The house in The Hitler Haus (1990) seems to emerge from a rusted surface, as if the material nature of the structure has started to threaten the integrity of the image over time, while in works such as FAQ’s Aches (2008), Turns on Top (2007) and 3WME (2005/6) the idea of the image as the outcome of a process of stratification is taken to extremes. Here the alternation of forms and layers create such dense dynamics that it looks like the struggle for survival between species condemned to cannibalize each other.

Although the anecdotal inspiration found in Timoney’s work seems to suggest that what is deposited on the pictorial framework is not only colour but also the remains of daily life, it is essential to underline that his eclecticism does not reflect an ironic disassociation from the practice of painting, as first might appear. Timoney’s stylistic and thematic eclecticism seems instead to be an exploration of the concept of experience through the practice of painting and its codes, structures, materials, conventions and possibilities.

While there is a certain dose of irony in Timoney’s artistic practice, it is not expressed as conceptual posturing or the affectation of those who engage in painting while claiming to have nothing to do with it. Indeed, his irony seems to have the same weight as nostalgia, wonder and pain. It is a way to embrace existence in its various manifestations, turning to the linguistic, conceptual and formal resources of painting.


His reticence towards the unity and coherence of style could not be further removed from scepticism towards art as a language. Here, instead, we are facing a form of extreme faith, professed daily towards painting as a resource of sense, even when it seems to want to negate the images and meanings; bury them, darken them.

Paintings such as American Mirror (2007), Corona Compass (2008), Mirror for Paris (2008), Red Dot Painting (1990) and The Influence of Giordano Bruno (1993) place us before a dialectic of gestures and processes that alternate with each other and are by no means easy to distinguish: a dialectic of deletion and dilution, accumulation and coagulation. Timoney stages the enigma and continuity that exists between creative and discreative gestures, addition and subtraction, the emergence of an image and its disappearance, thereby making painting the place in which we can recognise that not only do all these moments complement each other, but they also necessarily exist next to and within each other.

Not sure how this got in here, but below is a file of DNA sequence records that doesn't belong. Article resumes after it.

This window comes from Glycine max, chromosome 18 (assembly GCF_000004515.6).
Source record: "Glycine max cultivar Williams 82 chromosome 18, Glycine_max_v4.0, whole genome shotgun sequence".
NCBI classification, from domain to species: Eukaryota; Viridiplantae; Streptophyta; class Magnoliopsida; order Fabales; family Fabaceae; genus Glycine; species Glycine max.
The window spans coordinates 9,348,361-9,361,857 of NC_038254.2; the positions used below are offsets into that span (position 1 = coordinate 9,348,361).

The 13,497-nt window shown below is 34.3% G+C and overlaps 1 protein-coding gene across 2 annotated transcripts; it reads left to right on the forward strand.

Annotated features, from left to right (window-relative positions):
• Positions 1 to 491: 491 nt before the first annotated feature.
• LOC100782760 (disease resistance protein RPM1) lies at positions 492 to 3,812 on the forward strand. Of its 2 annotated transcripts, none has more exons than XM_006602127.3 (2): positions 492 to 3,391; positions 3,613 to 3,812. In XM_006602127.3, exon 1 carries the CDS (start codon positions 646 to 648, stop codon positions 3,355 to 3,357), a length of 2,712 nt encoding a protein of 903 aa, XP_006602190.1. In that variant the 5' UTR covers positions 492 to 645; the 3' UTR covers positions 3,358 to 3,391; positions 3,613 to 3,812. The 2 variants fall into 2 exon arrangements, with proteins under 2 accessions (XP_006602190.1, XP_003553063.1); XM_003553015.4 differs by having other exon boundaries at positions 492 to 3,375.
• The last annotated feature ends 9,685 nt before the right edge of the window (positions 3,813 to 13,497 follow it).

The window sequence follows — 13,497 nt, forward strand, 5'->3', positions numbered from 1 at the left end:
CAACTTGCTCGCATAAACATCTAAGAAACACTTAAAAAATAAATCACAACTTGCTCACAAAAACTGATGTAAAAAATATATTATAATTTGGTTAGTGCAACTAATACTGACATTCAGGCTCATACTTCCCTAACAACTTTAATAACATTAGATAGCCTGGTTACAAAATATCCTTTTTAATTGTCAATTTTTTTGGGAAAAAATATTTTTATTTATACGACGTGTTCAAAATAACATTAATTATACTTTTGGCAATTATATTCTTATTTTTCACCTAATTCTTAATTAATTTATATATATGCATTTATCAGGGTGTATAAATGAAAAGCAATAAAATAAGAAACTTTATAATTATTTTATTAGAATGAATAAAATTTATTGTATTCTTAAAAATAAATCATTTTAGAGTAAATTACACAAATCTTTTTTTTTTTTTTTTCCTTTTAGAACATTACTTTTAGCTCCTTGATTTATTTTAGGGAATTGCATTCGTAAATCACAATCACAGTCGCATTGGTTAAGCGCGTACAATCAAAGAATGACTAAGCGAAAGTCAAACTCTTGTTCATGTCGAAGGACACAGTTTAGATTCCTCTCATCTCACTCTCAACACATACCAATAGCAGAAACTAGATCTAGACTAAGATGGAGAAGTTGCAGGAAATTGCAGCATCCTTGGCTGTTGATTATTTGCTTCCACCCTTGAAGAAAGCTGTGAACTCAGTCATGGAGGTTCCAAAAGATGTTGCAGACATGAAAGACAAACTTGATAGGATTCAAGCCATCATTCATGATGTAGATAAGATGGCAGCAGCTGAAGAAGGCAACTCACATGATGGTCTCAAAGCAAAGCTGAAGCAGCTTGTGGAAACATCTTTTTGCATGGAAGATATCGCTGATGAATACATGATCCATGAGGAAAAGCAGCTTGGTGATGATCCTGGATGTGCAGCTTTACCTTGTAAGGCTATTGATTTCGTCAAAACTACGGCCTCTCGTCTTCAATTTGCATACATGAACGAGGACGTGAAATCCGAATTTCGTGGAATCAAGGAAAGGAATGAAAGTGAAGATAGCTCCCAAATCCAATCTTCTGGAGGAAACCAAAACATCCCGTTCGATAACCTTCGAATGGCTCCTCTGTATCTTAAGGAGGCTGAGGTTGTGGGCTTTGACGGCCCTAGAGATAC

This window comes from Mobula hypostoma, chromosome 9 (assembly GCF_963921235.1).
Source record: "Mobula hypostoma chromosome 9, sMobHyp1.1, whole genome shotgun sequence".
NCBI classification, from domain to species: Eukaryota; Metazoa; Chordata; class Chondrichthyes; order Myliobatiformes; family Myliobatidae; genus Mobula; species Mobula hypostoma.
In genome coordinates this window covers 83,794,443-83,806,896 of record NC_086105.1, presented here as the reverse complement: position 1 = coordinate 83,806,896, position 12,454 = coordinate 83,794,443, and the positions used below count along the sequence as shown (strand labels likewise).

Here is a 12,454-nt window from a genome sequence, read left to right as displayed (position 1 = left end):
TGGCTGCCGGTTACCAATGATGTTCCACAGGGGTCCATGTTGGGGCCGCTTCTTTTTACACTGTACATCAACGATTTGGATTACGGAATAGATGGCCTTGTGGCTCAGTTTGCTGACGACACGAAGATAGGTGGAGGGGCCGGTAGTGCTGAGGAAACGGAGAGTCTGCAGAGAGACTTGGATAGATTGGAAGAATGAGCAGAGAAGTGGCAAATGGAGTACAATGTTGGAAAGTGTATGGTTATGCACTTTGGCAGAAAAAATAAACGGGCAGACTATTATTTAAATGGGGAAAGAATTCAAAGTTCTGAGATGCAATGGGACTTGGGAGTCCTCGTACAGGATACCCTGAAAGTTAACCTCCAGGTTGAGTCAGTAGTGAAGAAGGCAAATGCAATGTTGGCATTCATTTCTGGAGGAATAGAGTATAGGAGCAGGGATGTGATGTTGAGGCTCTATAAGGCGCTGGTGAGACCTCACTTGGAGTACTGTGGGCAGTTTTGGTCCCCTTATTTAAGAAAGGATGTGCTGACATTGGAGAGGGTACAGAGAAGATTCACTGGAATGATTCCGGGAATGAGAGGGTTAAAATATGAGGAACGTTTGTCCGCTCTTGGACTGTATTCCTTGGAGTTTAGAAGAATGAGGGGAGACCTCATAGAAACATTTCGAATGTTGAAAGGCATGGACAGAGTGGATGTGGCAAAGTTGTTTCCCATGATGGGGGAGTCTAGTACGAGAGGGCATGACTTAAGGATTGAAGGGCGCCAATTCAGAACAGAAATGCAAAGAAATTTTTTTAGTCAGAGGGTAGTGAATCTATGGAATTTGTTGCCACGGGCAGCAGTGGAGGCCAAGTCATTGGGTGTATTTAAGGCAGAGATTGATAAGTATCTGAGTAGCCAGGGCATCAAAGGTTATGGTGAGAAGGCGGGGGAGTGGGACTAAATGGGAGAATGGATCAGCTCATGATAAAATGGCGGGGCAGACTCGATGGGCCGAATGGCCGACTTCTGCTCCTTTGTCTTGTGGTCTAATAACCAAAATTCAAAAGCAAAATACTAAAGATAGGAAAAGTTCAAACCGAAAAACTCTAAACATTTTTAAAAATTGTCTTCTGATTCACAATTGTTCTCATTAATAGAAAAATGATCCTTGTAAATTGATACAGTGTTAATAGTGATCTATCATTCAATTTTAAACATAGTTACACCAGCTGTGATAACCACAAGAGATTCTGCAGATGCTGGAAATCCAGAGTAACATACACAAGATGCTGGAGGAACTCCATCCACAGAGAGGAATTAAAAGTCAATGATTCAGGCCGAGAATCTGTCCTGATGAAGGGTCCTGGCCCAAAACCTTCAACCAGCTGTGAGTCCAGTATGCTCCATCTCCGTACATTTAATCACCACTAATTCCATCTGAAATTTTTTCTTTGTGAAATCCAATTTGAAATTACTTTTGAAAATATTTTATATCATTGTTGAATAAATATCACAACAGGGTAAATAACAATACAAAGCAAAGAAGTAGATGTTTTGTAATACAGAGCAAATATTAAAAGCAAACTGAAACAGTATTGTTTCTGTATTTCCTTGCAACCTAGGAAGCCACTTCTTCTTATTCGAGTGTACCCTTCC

It is in this osmosis between presence and absence that Timoney’s eclecticism – which, at this point, I am no longer sure should be defined as such – becomes a method of discovery, proceeding hand in hand with life, language and the practice of painting.



Alessandro Rabottini, Independent curator and writer based in London

Translated from the Italian by Catherine Bolton




[1] David Robbins, ‘A Long Campaign’ in Millions of Dead Tamagotchi, exh. cat. (Bluecoat Gallery, Liverpool, 2002). n.p. 

[2] Dominic Eichler, ‘Free Style’, frieze, no. 110, (October 2007). p.262–67.

[3] A quote from Gloria Moure Cao, at the conference ‘Oltre il canone. Come cambia il concetto di avanguardia tra storia, progresso e idea del nuovo’, GAMeC, Bergamo, 10 February 2010.